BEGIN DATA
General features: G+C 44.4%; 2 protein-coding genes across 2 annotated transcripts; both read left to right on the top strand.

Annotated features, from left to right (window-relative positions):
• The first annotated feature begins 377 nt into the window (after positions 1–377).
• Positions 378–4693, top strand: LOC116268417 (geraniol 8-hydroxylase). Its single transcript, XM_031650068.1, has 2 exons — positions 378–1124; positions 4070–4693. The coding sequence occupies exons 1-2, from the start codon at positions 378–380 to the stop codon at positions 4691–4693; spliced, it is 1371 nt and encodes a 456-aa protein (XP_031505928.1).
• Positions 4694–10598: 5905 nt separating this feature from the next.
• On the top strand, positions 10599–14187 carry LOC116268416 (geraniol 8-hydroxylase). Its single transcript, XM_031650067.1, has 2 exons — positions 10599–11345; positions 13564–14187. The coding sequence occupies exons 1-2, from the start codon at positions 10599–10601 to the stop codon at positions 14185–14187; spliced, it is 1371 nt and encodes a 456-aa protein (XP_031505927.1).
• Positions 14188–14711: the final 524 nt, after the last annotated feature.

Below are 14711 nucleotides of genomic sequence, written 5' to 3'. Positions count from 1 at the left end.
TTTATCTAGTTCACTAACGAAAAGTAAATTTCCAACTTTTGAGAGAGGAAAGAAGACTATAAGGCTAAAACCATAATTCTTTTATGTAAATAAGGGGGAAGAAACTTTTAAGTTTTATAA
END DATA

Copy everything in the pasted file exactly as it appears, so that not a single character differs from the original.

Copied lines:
General features: G+C 44.4%; 2 protein-coding genes across 2 annotated transcripts; both read left to right on the top strand.

Annotated features, from left to right (window-relative positions):
• The first annotated feature begins 377 nt into the window (after positions 1–377).
• Positions 378–4693, top strand: LOC116268417 (geraniol 8-hydroxylase). Its single transcript, XM_031650068.1, has 2 exons — positions 378–1124; positions 4070–4693. The coding sequence occupies exons 1-2, from the start codon at positions 378–380 to the stop codon at positions 4691–4693; spliced, it is 1371 nt and encodes a 456-aa protein (XP_031505928.1).
• Positions 4694–10598: 5905 nt separating this feature from the next.
• On the top strand, positions 10599–14187 carry LOC116268416 (geraniol 8-hydroxylase). Its single transcript, XM_031650067.1, has 2 exons — positions 10599–11345; positions 13564–14187. The coding sequence occupies exons 1-2, from the start codon at positions 10599–10601 to the stop codon at positions 14185–14187; spliced, it is 1371 nt and encodes a 456-aa protein (XP_031505927.1).
• Positions 14188–14711: the final 524 nt, after the last annotated feature.

Below are 14711 nucleotides of genomic sequence, written 5' to 3'. Positions count from 1 at the left end.
TTTATCTAGTTCACTAACGAAAAGTAAATTTCCAACTTTTGAGAGAGGAAAGAAGACTATAAGGCTAAAACCATAATTCTTTTATGTAAATAAGGGGGAAGAAACTTTTAAGTTTTATAA